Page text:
I first heard Jackie Hill-Perry at a conference in Nashville about six years ago. She has a clever wit.

Jackie also is very transparent about her spiritual journey, which she shared recently in her article, “What in the World Is God Up To?” She also provides some deep thoughts about God and wondering what He is doing with this pandemic.

It’s an excellent piece, and you should definitely read it and see if you share similar thoughts that Jackie offers.

“We were so used to life as usual that it feels unusual to do life this way,” she wrote. “But I’d argue that that is exactly where God may want us to be for a season.”

  1. Another future application

One of the first things I read this morning was a comment on Facebook from my cousin Amy. It’s so good and definitely applicable for everybody. Ponder for yourself what she wrote:

“Just so I NEVER forget….. April 2, 2020
Gas price was $1.55.9
School cancelled – yes cancelled
Self-distancing measures on the rise.
Tape on the floors at grocery stores and others to help distance shoppers (6ft) from each other.
Limited number of people inside stores, therefore, lineups outside the store doors.
Non-essential stores and businesses mandated closed.
Parks, trails, entire cities locked up.
Entire sports seasons cancelled.
Concerts, tours, festivals, entertainment events – cancelled.
Weddings, family celebrations, holiday gatherings – cancelled.
No masses, churches are closed.
No gatherings of 50 or more, then 20 or more, now 10 or less.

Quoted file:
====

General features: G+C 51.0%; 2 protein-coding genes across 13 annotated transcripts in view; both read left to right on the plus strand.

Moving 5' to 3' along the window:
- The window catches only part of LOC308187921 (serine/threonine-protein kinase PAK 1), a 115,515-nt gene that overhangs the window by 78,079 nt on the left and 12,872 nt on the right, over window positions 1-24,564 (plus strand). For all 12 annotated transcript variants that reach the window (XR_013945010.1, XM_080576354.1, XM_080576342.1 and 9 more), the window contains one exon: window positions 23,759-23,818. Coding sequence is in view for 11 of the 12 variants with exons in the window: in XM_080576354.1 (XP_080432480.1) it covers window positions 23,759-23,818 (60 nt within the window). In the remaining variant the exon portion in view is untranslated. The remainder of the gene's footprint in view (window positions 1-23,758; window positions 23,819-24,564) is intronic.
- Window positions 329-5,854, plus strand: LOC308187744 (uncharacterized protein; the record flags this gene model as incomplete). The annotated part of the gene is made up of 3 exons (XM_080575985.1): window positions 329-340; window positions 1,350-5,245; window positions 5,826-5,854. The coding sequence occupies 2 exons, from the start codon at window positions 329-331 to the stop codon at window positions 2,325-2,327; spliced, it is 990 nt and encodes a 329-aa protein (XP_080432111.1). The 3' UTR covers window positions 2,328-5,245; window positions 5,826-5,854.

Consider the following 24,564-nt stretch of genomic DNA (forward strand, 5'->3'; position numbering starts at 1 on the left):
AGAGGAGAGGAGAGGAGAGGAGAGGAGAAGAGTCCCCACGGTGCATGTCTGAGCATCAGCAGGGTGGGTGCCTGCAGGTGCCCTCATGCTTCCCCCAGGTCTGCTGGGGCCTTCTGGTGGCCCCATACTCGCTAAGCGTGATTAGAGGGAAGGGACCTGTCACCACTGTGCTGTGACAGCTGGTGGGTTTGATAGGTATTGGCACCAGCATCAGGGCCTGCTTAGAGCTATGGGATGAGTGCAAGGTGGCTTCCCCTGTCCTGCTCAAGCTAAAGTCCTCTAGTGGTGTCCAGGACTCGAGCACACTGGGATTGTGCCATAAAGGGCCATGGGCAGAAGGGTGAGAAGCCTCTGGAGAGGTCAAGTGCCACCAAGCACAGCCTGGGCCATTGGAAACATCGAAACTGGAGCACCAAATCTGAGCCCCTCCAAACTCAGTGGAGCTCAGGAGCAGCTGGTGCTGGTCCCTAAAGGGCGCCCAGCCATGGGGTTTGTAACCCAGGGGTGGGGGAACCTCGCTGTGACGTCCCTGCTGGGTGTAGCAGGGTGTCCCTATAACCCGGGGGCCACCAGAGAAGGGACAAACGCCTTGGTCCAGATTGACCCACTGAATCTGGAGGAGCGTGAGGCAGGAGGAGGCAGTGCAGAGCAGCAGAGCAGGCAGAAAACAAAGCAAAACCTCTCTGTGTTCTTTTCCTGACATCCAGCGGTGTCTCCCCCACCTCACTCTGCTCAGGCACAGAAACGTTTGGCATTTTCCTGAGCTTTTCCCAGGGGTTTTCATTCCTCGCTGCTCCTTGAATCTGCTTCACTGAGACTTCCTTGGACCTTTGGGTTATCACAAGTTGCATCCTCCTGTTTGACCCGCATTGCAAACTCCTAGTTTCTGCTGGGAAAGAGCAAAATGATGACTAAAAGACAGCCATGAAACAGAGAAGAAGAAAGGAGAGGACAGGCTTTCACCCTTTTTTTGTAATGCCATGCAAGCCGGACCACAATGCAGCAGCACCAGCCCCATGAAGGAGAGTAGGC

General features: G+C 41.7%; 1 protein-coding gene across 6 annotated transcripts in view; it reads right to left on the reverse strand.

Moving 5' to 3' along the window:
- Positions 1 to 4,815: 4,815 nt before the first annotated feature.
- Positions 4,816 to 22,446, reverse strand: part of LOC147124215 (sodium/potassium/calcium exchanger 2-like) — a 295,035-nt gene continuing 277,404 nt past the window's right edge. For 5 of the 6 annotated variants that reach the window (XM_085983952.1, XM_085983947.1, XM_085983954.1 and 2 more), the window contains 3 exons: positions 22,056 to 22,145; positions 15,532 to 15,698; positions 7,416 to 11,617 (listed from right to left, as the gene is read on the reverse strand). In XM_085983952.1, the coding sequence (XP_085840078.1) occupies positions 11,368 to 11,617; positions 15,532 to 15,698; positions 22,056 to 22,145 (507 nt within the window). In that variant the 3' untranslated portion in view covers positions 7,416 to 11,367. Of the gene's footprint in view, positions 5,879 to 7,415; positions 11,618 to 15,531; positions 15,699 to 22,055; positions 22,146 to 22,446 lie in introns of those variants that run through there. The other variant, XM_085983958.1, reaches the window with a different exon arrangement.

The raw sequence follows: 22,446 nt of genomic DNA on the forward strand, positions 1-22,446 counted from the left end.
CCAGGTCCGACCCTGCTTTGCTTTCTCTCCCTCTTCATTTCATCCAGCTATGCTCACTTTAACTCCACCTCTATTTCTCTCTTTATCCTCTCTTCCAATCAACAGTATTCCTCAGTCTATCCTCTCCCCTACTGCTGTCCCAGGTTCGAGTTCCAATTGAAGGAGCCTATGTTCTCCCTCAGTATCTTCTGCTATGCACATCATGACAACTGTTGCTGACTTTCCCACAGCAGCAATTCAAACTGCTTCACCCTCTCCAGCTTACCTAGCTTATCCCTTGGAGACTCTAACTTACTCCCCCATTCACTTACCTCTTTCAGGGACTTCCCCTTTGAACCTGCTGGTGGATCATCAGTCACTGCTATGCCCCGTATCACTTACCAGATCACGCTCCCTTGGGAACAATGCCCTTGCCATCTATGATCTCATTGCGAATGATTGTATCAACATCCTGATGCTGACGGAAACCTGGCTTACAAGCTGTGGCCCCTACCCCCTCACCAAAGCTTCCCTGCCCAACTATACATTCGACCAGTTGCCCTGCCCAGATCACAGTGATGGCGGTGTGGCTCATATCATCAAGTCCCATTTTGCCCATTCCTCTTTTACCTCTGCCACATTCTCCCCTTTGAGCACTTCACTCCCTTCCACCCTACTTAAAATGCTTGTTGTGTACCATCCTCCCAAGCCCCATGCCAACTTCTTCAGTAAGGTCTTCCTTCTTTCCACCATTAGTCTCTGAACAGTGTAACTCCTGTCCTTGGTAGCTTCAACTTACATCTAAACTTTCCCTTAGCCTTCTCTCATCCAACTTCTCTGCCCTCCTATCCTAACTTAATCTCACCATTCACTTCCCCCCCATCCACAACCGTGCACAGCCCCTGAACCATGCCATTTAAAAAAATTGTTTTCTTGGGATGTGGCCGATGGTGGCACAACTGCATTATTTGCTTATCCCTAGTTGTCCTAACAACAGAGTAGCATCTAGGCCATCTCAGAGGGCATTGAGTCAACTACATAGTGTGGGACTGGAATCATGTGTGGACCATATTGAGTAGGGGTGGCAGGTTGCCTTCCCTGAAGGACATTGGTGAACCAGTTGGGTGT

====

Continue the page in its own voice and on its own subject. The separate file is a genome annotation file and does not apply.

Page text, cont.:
Don’t socialize with anyone outside of your home.
Children’s outdoor play parks are closed.
We are to distance from each other.
Shortage of masks, gowns, gloves for our front-line workers.
Shortage of ventilators for the critically ill.
Panic buying sets in and we have no toilet paper, no disinfecting supplies, no paper towel no laundry soap, no hand sanitizer.
Shelves are bare.
Manufacturers, distilleries and other businesses switch their lines to help make visors, masks, hand sanitizer and PPE.
Government closes the border to all non-essential travel.
Fines are established for breaking the rules.
Stadiums and recreation facilities open up for the overflow of Covid-19 patients.
Press conferences daily from the President. Daily updates on new cases, recoveries, and deaths.
Government incentives to stay home.
Barely anyone on the roads.
People wearing masks and gloves outside.
Essential service workers are terrified to go to work.
Medical field workers are afraid to go home to their families.
This is the Novel Coronavirus (Covid-19) Pandemic, declared March 11th, 2020.
Why, you ask, do I write this status?
One day it will show up in my memory feed, and it will be a yearly reminder that life is precious and not to take the things we dearly love for granted.
We have so much!
Be thankful. Be grateful.
Be kind to each other – love one another – support everyone.
And as my cousin Jennifer says: Be someone’s hope today.”

  1. ‘Trusting God: Even When Life Hurts’

I spoke with a longtime friend last Saturday. I’ve known Scott Crosby since my college years. Since I’ve been wordy already, I won’t go too much into the phone conversation we had.

DHD: Even More Thoughts During a Pandemic - Baptist Messenger of OklahomaBut I do want to mention a suggestion Scott offered. He said I need to start an online study using the book by Jerry Bridges, “Trusting God: Even When Life Hurts.” I’ve led multiple studies with this book, but it’s been at least 11 years since I last did one.

“Trusting God” is a powerful book. I dare say, after the Bible, it could be the most important book to read, especially in difficult and trying times.

Bridges has written many great books, and many are familiar with his book “The Pursuit of Holiness.” However, “Trusting God” had a great impact on me, when I first read it, which was around the time of my sister’s passing in the late ‘90s.

I will consider leading another study on it, but regardless if I do or not, I recommend you read it, especially with what everybody is experiencing right now. We all need to remember that God is:

  • Completely sovereign
  • Infinite in wisdom
  • Perfect in love